to the top he pulled the top burrs
of a pine tree a hundred feet high
that grew at ihe base of the moun
tain. Another one told about kill.
iing 19 wild turkeys at one shoot
away out in the Indian nation
wheres he said they broke down
Athe trees, andl there were fifteen
- thousand killed on one~ creek in
the month of IDecemnber. Those
sort of yarns are catching atnd oneQ
calls for another, and so I was just
about to wade in when I noticed
that Mrs. Arp wais perusing me
Iand I modestly refrained, and post
'ponied my adventures, to a more
cIonvenient season. It is not pru
dent for an old man to tell the he
roic exploit of his youth if' his wife
r lived, in the same settlement and
I knows his raising. and so I ne,.r
brag much when she is *bout.
Well, we had a splendid after
noon, and wound it up with melons
from the spring, and then adjourned
to the house feeling all the better for
this episode in our daily life.
U.. Am'.
--She was a remarkably sens!..
ble young lady who made a request
of her friends that after her de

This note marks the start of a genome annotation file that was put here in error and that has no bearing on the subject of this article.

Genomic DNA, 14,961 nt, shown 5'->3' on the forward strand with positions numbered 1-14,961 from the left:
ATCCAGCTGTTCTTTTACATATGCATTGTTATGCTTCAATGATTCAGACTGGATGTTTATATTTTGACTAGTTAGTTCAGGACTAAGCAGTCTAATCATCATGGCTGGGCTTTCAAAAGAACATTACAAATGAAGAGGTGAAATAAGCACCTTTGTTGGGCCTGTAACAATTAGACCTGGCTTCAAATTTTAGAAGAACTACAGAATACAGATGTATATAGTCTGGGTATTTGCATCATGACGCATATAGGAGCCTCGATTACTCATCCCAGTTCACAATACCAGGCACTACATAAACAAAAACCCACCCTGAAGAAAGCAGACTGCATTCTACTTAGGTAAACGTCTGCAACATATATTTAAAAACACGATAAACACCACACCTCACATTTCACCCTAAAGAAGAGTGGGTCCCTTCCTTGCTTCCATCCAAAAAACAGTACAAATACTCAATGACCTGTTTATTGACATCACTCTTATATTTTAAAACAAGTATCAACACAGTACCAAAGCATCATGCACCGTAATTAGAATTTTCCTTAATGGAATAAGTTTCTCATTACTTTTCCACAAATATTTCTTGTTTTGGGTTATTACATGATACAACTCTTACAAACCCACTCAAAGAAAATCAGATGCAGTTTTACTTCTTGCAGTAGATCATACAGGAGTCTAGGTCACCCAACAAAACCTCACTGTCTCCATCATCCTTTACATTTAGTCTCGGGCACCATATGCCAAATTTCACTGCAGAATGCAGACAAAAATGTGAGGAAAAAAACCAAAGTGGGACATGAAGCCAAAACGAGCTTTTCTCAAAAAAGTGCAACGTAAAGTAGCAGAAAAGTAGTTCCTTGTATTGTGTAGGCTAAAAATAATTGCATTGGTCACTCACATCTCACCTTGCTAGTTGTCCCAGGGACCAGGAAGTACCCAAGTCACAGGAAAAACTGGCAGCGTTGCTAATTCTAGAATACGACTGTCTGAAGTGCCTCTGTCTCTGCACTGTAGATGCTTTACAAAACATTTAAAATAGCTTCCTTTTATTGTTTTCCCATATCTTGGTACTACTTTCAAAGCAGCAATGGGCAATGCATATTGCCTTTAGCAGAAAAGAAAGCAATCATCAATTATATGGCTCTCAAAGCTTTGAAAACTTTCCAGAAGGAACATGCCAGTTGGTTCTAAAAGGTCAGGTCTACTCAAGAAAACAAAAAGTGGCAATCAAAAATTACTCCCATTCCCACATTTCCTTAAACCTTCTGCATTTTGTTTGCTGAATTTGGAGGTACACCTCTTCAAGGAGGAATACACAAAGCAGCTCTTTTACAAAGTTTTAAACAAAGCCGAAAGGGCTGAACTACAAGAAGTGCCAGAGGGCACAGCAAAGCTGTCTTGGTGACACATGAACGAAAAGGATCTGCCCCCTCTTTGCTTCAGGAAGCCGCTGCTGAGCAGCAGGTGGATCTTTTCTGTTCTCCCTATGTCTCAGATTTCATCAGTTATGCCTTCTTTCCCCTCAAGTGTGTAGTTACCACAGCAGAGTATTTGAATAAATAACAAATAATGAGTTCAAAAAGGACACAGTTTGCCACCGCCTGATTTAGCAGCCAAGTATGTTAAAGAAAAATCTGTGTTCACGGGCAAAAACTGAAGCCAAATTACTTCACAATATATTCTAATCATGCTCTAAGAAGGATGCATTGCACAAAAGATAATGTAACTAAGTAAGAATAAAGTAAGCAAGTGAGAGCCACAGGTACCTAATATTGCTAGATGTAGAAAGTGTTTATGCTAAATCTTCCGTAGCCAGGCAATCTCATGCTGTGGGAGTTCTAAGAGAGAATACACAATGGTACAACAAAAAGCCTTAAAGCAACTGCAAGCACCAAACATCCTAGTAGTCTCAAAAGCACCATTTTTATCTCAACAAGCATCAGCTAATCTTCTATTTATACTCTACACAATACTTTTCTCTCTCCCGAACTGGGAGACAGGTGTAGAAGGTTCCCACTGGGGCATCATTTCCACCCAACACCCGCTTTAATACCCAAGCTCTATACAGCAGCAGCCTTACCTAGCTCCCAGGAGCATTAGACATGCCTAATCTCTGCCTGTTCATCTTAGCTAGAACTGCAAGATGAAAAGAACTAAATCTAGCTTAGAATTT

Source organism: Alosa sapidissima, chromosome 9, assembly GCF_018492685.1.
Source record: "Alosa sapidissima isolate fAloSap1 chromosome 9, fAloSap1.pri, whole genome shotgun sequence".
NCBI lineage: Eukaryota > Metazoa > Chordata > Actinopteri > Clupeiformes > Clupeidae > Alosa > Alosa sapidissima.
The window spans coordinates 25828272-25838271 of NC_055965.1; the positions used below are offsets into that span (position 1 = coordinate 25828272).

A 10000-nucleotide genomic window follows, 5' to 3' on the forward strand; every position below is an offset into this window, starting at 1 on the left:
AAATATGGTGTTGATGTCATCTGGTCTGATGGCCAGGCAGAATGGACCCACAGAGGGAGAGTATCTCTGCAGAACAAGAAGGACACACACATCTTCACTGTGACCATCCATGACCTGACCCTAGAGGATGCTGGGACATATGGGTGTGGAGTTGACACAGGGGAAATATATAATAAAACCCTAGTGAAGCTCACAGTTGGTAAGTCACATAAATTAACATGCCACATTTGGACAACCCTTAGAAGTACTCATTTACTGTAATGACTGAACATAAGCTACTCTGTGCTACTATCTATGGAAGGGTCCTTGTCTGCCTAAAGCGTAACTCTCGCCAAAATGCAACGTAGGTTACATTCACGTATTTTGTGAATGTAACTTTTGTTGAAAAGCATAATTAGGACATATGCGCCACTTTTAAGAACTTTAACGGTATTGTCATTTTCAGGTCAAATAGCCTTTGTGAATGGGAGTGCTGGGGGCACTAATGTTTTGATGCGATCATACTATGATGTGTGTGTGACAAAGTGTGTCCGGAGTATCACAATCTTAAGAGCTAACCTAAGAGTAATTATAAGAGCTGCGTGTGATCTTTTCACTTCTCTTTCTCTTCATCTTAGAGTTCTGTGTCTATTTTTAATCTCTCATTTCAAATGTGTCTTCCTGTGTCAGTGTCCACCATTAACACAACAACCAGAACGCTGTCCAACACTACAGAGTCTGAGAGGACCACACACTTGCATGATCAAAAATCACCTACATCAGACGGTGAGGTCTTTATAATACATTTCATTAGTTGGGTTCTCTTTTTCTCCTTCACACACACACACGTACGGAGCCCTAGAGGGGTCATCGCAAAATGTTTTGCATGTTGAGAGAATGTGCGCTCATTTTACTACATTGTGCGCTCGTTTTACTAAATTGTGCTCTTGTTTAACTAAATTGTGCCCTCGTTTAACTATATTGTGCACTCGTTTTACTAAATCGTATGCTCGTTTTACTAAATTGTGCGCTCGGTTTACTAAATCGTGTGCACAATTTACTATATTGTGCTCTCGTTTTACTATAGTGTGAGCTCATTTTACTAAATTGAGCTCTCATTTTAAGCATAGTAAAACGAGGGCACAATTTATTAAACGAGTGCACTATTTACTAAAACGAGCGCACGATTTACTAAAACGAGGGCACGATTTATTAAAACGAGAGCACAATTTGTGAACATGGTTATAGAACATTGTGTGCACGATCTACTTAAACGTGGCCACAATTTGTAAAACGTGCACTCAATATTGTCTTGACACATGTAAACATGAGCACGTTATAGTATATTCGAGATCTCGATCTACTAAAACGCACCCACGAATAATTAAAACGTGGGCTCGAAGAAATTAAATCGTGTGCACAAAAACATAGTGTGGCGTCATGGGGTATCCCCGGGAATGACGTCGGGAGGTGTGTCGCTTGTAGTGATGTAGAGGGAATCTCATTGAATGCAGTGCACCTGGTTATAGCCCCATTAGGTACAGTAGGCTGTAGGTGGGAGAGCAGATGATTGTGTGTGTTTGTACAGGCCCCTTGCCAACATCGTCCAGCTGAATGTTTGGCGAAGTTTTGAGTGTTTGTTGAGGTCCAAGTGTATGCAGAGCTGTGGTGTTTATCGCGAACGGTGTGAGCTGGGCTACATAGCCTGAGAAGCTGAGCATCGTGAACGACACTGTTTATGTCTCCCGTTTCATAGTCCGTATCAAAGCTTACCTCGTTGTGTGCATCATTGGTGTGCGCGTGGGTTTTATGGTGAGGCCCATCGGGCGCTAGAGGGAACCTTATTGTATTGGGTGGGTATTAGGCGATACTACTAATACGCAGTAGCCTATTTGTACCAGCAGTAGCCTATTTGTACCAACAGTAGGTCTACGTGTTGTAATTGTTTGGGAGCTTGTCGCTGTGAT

cease she should not be buried by
the side of a brook, where babbling
lovers would wake her from her
from her dreams, nor in a grand
cemetery where isi-ht-soeis con
ing over epitaphs, might distract
her, but be laid away under the
couuter of a store of some merchatil
who did not advertise in the news
papers. There, he said, was to
bc Cound peace passing all, under
standing,a depth of quiet slurnber
on which the sound of neither the
buoyant foot of youth nor t1h
weary shuffile of old aewouldf
ever intrude.
Energy, Experence and Hard Caish
Win Once More,
The Graunl Snecess of The Setsoui
S. WV. Cor. Manin and Washaington sts.,
M. W ABEN 1ORD, Manager, a
S. aItAlMAN. Prop'.
Son 19 1y